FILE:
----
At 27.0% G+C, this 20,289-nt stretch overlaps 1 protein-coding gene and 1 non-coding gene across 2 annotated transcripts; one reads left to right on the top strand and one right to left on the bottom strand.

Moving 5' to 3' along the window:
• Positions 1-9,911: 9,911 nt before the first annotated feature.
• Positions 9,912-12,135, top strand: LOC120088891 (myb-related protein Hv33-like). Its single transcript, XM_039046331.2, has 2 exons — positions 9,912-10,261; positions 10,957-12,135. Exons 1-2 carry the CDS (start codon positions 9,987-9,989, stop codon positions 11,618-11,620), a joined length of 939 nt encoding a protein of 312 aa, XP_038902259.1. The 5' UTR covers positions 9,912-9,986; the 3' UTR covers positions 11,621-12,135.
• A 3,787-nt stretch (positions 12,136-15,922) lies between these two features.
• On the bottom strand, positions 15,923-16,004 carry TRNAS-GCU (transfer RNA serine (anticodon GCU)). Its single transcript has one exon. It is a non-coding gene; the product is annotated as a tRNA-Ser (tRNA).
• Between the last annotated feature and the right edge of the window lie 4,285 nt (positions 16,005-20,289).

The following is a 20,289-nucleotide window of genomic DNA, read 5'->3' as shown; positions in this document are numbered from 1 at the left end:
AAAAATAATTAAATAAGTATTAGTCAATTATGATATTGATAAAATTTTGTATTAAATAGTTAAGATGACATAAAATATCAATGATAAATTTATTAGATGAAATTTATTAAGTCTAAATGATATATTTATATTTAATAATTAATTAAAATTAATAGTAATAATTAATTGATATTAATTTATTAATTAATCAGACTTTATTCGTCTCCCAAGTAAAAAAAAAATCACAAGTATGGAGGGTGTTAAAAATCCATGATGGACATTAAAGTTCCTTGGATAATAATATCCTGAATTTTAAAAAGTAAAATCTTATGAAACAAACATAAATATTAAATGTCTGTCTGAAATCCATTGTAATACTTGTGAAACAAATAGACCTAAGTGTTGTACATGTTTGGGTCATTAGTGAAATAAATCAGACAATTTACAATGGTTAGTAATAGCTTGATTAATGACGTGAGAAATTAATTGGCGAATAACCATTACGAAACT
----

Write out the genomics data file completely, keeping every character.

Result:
At 27.0% G+C, this 20,289-nt stretch overlaps 1 protein-coding gene and 1 non-coding gene across 2 annotated transcripts; one reads left to right on the top strand and one right to left on the bottom strand.

Moving 5' to 3' along the window:
• Positions 1-9,911: 9,911 nt before the first annotated feature.
• Positions 9,912-12,135, top strand: LOC120088891 (myb-related protein Hv33-like). Its single transcript, XM_039046331.2, has 2 exons — positions 9,912-10,261; positions 10,957-12,135. Exons 1-2 carry the CDS (start codon positions 9,987-9,989, stop codon positions 11,618-11,620), a joined length of 939 nt encoding a protein of 312 aa, XP_038902259.1. The 5' UTR covers positions 9,912-9,986; the 3' UTR covers positions 11,621-12,135.
• A 3,787-nt stretch (positions 12,136-15,922) lies between these two features.
• On the bottom strand, positions 15,923-16,004 carry TRNAS-GCU (transfer RNA serine (anticodon GCU)). Its single transcript has one exon. It is a non-coding gene; the product is annotated as a tRNA-Ser (tRNA).
• Between the last annotated feature and the right edge of the window lie 4,285 nt (positions 16,005-20,289).

The following is a 20,289-nucleotide window of genomic DNA, read 5'->3' as shown; positions in this document are numbered from 1 at the left end:
AAAAATAATTAAATAAGTATTAGTCAATTATGATATTGATAAAATTTTGTATTAAATAGTTAAGATGACATAAAATATCAATGATAAATTTATTAGATGAAATTTATTAAGTCTAAATGATATATTTATATTTAATAATTAATTAAAATTAATAGTAATAATTAATTGATATTAATTTATTAATTAATCAGACTTTATTCGTCTCCCAAGTAAAAAAAAAATCACAAGTATGGAGGGTGTTAAAAATCCATGATGGACATTAAAGTTCCTTGGATAATAATATCCTGAATTTTAAAAAGTAAAATCTTATGAAACAAACATAAATATTAAATGTCTGTCTGAAATCCATTGTAATACTTGTGAAACAAATAGACCTAAGTGTTGTACATGTTTGGGTCATTAGTGAAATAAATCAGACAATTTACAATGGTTAGTAATAGCTTGATTAATGACGTGAGAAATTAATTGGCGAATAACCATTACGAAACT